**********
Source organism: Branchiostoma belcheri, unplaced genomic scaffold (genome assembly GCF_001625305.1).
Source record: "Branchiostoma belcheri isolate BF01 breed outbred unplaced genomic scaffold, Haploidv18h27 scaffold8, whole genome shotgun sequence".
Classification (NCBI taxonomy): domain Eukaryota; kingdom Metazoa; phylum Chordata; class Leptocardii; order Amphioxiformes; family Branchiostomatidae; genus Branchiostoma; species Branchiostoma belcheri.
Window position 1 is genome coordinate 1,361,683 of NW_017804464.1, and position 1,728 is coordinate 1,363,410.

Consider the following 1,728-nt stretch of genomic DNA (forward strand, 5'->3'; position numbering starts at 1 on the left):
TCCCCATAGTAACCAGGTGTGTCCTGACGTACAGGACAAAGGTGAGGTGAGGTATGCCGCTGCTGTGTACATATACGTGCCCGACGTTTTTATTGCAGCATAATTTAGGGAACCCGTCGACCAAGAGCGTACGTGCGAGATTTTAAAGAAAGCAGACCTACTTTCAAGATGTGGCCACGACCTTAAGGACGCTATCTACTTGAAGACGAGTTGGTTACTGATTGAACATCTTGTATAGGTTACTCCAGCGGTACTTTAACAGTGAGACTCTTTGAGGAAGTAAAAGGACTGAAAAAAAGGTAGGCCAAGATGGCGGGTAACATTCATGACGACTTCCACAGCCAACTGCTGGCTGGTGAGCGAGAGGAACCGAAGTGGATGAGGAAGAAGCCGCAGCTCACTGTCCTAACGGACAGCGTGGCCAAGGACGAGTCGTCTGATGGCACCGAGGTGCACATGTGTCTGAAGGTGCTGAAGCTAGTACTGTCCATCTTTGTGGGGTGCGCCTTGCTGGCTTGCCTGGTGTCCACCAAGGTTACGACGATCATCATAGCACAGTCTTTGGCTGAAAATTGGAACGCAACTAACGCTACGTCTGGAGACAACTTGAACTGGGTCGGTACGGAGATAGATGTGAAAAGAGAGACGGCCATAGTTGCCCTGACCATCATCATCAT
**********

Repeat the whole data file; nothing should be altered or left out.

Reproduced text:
Source organism: Branchiostoma belcheri, unplaced genomic scaffold (genome assembly GCF_001625305.1).
Source record: "Branchiostoma belcheri isolate BF01 breed outbred unplaced genomic scaffold, Haploidv18h27 scaffold8, whole genome shotgun sequence".
Classification (NCBI taxonomy): domain Eukaryota; kingdom Metazoa; phylum Chordata; class Leptocardii; order Amphioxiformes; family Branchiostomatidae; genus Branchiostoma; species Branchiostoma belcheri.
Window position 1 is genome coordinate 1,361,683 of NW_017804464.1, and position 1,728 is coordinate 1,363,410.

Consider the following 1,728-nt stretch of genomic DNA (forward strand, 5'->3'; position numbering starts at 1 on the left):
TCCCCATAGTAACCAGGTGTGTCCTGACGTACAGGACAAAGGTGAGGTGAGGTATGCCGCTGCTGTGTACATATACGTGCCCGACGTTTTTATTGCAGCATAATTTAGGGAACCCGTCGACCAAGAGCGTACGTGCGAGATTTTAAAGAAAGCAGACCTACTTTCAAGATGTGGCCACGACCTTAAGGACGCTATCTACTTGAAGACGAGTTGGTTACTGATTGAACATCTTGTATAGGTTACTCCAGCGGTACTTTAACAGTGAGACTCTTTGAGGAAGTAAAAGGACTGAAAAAAAGGTAGGCCAAGATGGCGGGTAACATTCATGACGACTTCCACAGCCAACTGCTGGCTGGTGAGCGAGAGGAACCGAAGTGGATGAGGAAGAAGCCGCAGCTCACTGTCCTAACGGACAGCGTGGCCAAGGACGAGTCGTCTGATGGCACCGAGGTGCACATGTGTCTGAAGGTGCTGAAGCTAGTACTGTCCATCTTTGTGGGGTGCGCCTTGCTGGCTTGCCTGGTGTCCACCAAGGTTACGACGATCATCATAGCACAGTCTTTGGCTGAAAATTGGAACGCAACTAACGCTACGTCTGGAGACAACTTGAACTGGGTCGGTACGGAGATAGATGTGAAAAGAGAGACGGCCATAGTTGCCCTGACCATCATCATCAT